Kisses from God- Part 1, In which we both become blithering Idiots

Last week we took our second trip to Alaska in two years. We had such an amazing time on the first trip we just had to go back to share it with our kids. Amongst everything going on there were a few little incidents that were kisses from God. You know, those events or moments that weren’t by any means necessary but tap you on the shoulder as being put there by a loving Father to remind you of His love. Yeah, we had several. The most spectacular one was for Brian. I mean, we were all thrilled, but it was definitely put in place to touch Brian’s heart.

Brian has a thing for whales; for years he wanted to go whale watching. In fact, that was what prompted us to take our first Alaskan cruise: his desire to see whales in the wild. That first trip we had a beautiful time hanging out in a cove with one mama whale and her baby, watching them repeatedly bubble feed. This time was different. It took a while to find the whales, but when we did, there six of them. Six! One showed up just as we were leaving to wave its tale at us as we drove away in the fishing boat we had hired, but the other five swam around, spouting and showing off their tails. (The photo above is one of these whales when it was positioned just right in relation to the sun and us to make a beautiful spectrum appear as it spouted.) I didn’t know until later that Brian felt like, as awesome as the experience was, it was a little incomplete because we didn’t get to see bubble feeding. But God knew.

After a lovely lunch of freshly caught fish and chips sitting on a restaurant deck overlooking the water, Brian and Amanda decided to take a walk on the rocky beach below before heading back to the ship, and Adam and I opted to stay on the deck enjoying the cool breeze. I was enjoying the view, thinking back on the morning’s adventure, when I noticed something strange in the water. There was a ripple. A huge, circular ripple, not more than 30 or 40 feet off the shore. My first thought was that it looked like bubble feeding, but it obviously wasn’t, since it was so close to shore. I kept watching and noticed the ripple was intensifying, and finally saw a huge bubble along the ripple, and realized it was in fact a whale about to have lunch.

At this point 3 conversations broke out in my head. Conversation #1 was with Brian and Amanda. It was “Hey, guys, look! There’s bubble feeding just a few yards off shore right in front of you!” The second was with Adam: “Hey, look, Adam! Down there by where your dad and sister are standing. See that ring in the water? That’s bubble feeding. If you watch, you will see a whale burst up through the center of it grabbing a giant mouthful of fish!” The third was with myself: “I can’t believe there’s bubble feeding so close to shore, but there’s no other explanation. You need to pick up the camera, turn it on, and get the settings right. You need to hurry; there are just a few seconds before it’s too late.” Yes, I had all those thoughts, all at once, as the world seemed to switch to slow motion. In the heat of the moment, though, all I was able to say, while reaching for my camera with my right hand, pointing with my left hand, and pushing my wheelchair out of the way with my foot, was “Look look look look look!” Not very erudite, but it was effective. Not only did Adam manage to look just in time to see the whale above water, but 100-200 of my closest friends/total strangers heard and ran (yes, RAN) to the railing to see whatever it was that was causing the crazy old lady in the wheelchair to freak out.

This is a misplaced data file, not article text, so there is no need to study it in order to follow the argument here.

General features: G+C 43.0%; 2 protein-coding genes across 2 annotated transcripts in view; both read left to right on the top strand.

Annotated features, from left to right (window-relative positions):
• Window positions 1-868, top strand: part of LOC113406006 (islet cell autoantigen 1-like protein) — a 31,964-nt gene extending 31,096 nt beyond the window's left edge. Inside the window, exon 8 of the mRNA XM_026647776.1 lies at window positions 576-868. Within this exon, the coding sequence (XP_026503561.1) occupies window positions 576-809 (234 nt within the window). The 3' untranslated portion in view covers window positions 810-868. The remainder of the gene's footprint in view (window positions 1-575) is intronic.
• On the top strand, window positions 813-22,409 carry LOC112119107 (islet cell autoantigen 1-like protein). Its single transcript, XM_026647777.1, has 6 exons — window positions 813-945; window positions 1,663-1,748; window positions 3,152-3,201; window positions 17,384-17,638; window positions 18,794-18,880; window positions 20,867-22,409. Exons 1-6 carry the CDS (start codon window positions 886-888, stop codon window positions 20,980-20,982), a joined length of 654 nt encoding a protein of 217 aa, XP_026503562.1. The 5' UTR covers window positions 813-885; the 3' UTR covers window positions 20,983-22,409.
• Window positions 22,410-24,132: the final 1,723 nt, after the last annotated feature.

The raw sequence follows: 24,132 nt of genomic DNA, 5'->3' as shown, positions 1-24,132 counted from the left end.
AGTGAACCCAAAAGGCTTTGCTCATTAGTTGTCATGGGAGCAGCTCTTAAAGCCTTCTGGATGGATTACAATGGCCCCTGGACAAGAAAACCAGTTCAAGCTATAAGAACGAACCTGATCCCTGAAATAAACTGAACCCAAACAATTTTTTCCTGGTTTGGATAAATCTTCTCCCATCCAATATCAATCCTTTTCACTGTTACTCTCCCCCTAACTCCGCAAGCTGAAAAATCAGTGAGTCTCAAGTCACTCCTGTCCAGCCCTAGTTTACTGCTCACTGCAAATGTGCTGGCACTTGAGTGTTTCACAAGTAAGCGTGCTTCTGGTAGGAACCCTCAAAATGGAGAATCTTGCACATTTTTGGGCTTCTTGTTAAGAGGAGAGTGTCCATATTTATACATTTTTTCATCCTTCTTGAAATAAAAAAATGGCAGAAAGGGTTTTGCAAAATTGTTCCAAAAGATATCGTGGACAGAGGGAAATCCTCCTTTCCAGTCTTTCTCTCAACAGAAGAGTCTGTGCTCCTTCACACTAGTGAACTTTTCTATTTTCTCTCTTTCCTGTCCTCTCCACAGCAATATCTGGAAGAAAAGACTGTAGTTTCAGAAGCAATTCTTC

Brian and Amanda had a front row seat (to everything except my freak-out). The whale surfaced directly in front of them. Not up the shore a ways, but directly in front of them. What I didn’t know until later was that Brian noticed the bubbles right away, and knew Amanda might not notice since she hadn’t experienced bubble feeding before. Being the good dad he is he wanted to say “Look, daughter. See that ring of bubbles? That might be bubble feeding. Watch closely and we might see a whale.” Instead, he pointed and said, “Bubbles bubbles bubbles bubbles bubbles!” Once again, not eloquent, but effective! Amanda looked in time to see the whole event unfold right in front of her. After that the whale swam along the shore a ways, gave us a wave of his tail, and was gone.

The whole family knew this was for Brian. It was God saying, “I know what moves your heart, son. I’m here. I love you.” Like I said, it wasn’t a necessary part of the trip. None of us prayed for it, or was even looking for it (before the babbling started, at least), but what a beautiful token of affection we were given that day! God is faithful and really knows how to throw a party!


Brian and Amanda, pointing excitedly as the whale swims away.


Brian and Amanda (lower left) watching as the whale waves good-bye

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Happy Birthday, Mattie Sam

Four years ago today I had one of those milestone birthdays generally celebrated in a big way, making big memories. I don’t remember what presents I got, or what my birthday dinner was. I only remember one thing: the phone call saying Matthias Samuel was about to enter the world. I spent the rest of the day checking my phone every five minutes to see if he had arrived. Much to my disappointment, he waited two hours past midnight to make his appearance, but I decided to claim him as my birthday buddy anyway.